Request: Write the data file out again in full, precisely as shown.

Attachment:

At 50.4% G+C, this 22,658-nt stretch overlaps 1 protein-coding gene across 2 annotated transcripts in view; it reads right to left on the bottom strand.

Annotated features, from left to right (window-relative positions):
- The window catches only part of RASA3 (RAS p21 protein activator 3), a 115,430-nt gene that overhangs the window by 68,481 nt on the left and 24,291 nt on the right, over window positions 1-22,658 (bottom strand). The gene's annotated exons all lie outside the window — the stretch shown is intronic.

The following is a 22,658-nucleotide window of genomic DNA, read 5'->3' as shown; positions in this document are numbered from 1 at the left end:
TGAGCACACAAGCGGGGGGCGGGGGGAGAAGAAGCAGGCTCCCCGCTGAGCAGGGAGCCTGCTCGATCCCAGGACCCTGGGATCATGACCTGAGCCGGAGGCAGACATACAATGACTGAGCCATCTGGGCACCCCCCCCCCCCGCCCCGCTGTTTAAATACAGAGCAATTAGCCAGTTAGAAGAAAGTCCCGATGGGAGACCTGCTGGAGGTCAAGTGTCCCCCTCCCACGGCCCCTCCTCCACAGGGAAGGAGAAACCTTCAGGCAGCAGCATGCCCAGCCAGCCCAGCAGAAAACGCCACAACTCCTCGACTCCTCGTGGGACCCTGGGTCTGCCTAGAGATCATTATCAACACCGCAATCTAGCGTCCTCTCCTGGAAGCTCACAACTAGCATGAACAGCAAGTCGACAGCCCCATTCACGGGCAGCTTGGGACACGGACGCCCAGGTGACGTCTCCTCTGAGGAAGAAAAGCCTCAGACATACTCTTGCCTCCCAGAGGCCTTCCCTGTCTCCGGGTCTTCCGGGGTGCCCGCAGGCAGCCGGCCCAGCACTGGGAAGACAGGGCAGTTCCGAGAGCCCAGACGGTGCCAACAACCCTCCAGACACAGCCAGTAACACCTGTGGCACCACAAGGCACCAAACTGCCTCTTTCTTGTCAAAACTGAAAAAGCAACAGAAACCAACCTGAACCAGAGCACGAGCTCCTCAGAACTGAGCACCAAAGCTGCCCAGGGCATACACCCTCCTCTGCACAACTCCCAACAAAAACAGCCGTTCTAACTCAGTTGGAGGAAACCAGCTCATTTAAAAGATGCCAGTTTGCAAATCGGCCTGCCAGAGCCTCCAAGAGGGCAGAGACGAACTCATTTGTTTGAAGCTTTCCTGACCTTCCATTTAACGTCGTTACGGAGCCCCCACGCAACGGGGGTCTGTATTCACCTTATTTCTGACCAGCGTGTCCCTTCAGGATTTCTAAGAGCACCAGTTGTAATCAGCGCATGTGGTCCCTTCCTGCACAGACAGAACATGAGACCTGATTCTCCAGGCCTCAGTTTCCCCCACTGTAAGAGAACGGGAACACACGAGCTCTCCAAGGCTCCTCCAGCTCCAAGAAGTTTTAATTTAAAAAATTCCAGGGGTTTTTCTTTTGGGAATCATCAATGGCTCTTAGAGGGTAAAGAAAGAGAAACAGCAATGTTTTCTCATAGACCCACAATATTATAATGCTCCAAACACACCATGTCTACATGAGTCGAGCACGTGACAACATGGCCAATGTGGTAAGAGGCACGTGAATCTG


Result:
At 50.4% G+C, this 22,658-nt stretch overlaps 1 protein-coding gene across 2 annotated transcripts in view; it reads right to left on the bottom strand.

Annotated features, from left to right (window-relative positions):
- The window catches only part of RASA3 (RAS p21 protein activator 3), a 115,430-nt gene that overhangs the window by 68,481 nt on the left and 24,291 nt on the right, over window positions 1-22,658 (bottom strand). The gene's annotated exons all lie outside the window — the stretch shown is intronic.

The following is a 22,658-nucleotide window of genomic DNA, read 5'->3' as shown; positions in this document are numbered from 1 at the left end:
TGAGCACACAAGCGGGGGGCGGGGGGAGAAGAAGCAGGCTCCCCGCTGAGCAGGGAGCCTGCTCGATCCCAGGACCCTGGGATCATGACCTGAGCCGGAGGCAGACATACAATGACTGAGCCATCTGGGCACCCCCCCCCCCCGCCCCGCTGTTTAAATACAGAGCAATTAGCCAGTTAGAAGAAAGTCCCGATGGGAGACCTGCTGGAGGTCAAGTGTCCCCCTCCCACGGCCCCTCCTCCACAGGGAAGGAGAAACCTTCAGGCAGCAGCATGCCCAGCCAGCCCAGCAGAAAACGCCACAACTCCTCGACTCCTCGTGGGACCCTGGGTCTGCCTAGAGATCATTATCAACACCGCAATCTAGCGTCCTCTCCTGGAAGCTCACAACTAGCATGAACAGCAAGTCGACAGCCCCATTCACGGGCAGCTTGGGACACGGACGCCCAGGTGACGTCTCCTCTGAGGAAGAAAAGCCTCAGACATACTCTTGCCTCCCAGAGGCCTTCCCTGTCTCCGGGTCTTCCGGGGTGCCCGCAGGCAGCCGGCCCAGCACTGGGAAGACAGGGCAGTTCCGAGAGCCCAGACGGTGCCAACAACCCTCCAGACACAGCCAGTAACACCTGTGGCACCACAAGGCACCAAACTGCCTCTTTCTTGTCAAAACTGAAAAAGCAACAGAAACCAACCTGAACCAGAGCACGAGCTCCTCAGAACTGAGCACCAAAGCTGCCCAGGGCATACACCCTCCTCTGCACAACTCCCAACAAAAACAGCCGTTCTAACTCAGTTGGAGGAAACCAGCTCATTTAAAAGATGCCAGTTTGCAAATCGGCCTGCCAGAGCCTCCAAGAGGGCAGAGACGAACTCATTTGTTTGAAGCTTTCCTGACCTTCCATTTAACGTCGTTACGGAGCCCCCACGCAACGGGGGTCTGTATTCACCTTATTTCTGACCAGCGTGTCCCTTCAGGATTTCTAAGAGCACCAGTTGTAATCAGCGCATGTGGTCCCTTCCTGCACAGACAGAACATGAGACCTGATTCTCCAGGCCTCAGTTTCCCCCACTGTAAGAGAACGGGAACACACGAGCTCTCCAAGGCTCCTCCAGCTCCAAGAAGTTTTAATTTAAAAAATTCCAGGGGTTTTTCTTTTGGGAATCATCAATGGCTCTTAGAGGGTAAAGAAAGAGAAACAGCAATGTTTTCTCATAGACCCACAATATTATAATGCTCCAAACACACCATGTCTACATGAGTCGAGCACGTGACAACATGGCCAATGTGGTAAGAGGCACGTGAATCTG